I just noticed that you said receiver. I don't lube the inside of the receiver nor the trigger group.
If the gun gets wet from shooting in the rain, I hose down the inside of the receiver and the trigger & bolt groups with WD-40 (WD ~ Water Displacement), let them air dry, then additional drying with paper towels, then a light wipe-down with BreakFree CLP on a rag.
For the inside of the receiver, wrap the paper towel and oily rag around a screwdriver or grasp with needle-nose pliers. Others use towels and rags wrapped about their fingers, but they end-up lubicating the receiver with a red body fluid. That drys, but clogs the action. You can tell those who do that by the embarassing red drips on their clothes.
hmb - What you say certainly makes sense. It makes so much sense to me that every ten years I give it a try....to my chagrin.
biggreen - I tried that once when I got a new receiver for an 1100. I couldn't believe how much that little bit of BreakFree splashed over every nook and cranny of the bolt, action bar, and trigger group. Being the wonderful powder solvent it is, it got down into every crack and loosened up incredible bits of 30 year old powder residue...all of which seem to find find new homes in places where they caused problems.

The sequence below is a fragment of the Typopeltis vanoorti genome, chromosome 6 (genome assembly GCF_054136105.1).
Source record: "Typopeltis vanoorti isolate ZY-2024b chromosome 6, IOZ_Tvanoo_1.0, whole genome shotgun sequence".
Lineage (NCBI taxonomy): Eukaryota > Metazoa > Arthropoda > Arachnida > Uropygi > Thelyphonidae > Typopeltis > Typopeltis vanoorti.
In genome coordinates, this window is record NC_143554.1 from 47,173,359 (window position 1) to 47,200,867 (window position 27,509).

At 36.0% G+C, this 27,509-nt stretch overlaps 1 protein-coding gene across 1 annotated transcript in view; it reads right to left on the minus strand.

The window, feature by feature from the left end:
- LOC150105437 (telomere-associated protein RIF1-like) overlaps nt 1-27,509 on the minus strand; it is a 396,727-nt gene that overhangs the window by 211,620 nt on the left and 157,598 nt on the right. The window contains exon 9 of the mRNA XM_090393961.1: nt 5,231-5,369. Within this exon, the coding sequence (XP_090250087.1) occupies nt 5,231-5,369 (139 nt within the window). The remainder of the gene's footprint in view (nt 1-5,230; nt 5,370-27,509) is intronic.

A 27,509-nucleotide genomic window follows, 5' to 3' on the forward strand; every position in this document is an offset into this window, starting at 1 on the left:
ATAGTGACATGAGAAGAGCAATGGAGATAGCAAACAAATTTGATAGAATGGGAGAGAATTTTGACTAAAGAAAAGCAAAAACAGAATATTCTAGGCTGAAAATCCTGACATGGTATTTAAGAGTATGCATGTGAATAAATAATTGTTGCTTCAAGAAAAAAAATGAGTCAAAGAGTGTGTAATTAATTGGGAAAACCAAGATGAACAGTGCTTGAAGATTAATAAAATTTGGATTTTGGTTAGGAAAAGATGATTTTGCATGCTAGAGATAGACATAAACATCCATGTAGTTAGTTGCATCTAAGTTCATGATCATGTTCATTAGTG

Breakfree everywhere after a thorough bath in kerosene. I do put a little dab of a good quality gun grease on the rails at each cleaning which is approximately every 1,000 rounds. One failure in 17,000 plus rounds and that was a broken firing pin spring. About a dollars worth of parts.
Clean all the gas parts inside the forend every 500 rounds and leave completely dry. Don't forget to clean the gas ports with a piece of wire or a small drill. Spray clean the bolt and interior of the receiver with WD40 or whatever else you like, then wipe nearly dry, also every 500. Smear a small amount of auto grease in the rails on inside of receiver. Careful! Sharp edges on the rails inside of receiver will slice fingers. Remove the trigger group every 5000 rounds, spray with your favorite cleaner, blow dry and spray again with Remoil. Wipe off excess.
Wife's 1100 Skeet-B has operated flawlessly since 1977. Some 1100s, or maybe it's the owners, eat o-rings. Hers is still running the original one. Must be well past 50K rounds, not one part replaced yet.